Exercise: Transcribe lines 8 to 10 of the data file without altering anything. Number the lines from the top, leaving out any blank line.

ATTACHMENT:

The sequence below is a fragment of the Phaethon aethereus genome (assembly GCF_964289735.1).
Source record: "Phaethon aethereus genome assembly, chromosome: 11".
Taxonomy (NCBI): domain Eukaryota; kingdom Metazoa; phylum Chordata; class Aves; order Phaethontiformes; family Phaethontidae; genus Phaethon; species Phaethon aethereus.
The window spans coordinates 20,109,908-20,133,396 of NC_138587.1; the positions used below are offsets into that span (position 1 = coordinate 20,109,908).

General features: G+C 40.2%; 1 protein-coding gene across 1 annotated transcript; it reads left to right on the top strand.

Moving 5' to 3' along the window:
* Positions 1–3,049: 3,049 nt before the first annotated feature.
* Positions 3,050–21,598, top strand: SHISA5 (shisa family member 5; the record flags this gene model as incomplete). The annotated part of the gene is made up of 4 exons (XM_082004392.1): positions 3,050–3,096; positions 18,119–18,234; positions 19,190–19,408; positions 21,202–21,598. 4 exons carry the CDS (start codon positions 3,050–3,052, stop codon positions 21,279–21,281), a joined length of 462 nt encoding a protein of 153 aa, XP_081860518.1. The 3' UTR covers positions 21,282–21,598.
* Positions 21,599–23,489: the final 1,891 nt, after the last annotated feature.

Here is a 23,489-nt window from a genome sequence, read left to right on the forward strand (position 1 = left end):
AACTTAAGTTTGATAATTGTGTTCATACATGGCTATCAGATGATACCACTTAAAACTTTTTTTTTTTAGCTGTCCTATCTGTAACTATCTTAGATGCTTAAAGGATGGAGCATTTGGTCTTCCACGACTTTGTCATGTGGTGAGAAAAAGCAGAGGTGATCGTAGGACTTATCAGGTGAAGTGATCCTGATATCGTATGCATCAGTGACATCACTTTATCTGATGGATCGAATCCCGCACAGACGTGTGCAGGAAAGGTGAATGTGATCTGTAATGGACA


* Positions 3,050–21,598, top strand: SHISA5 (shisa family member 5; the record flags this gene model as incomplete). The annotated part of the gene is made up of 4 exons (XM_082004392.1): positions 3,050–3,096; positions 18,119–18,234; positions 19,190–19,408; positions 21,202–21,598. 4 exons carry the CDS (start codon positions 3,050–3,052, stop codon positions 21,279–21,281), a joined length of 462 nt encoding a protein of 153 aa, XP_081860518.1. The 3' UTR covers positions 21,282–21,598.
* Positions 21,599–23,489: the final 1,891 nt, after the last annotated feature.

Here is a 23,489-nt window from a genome sequence, read left to right on the forward strand (position 1 = left end):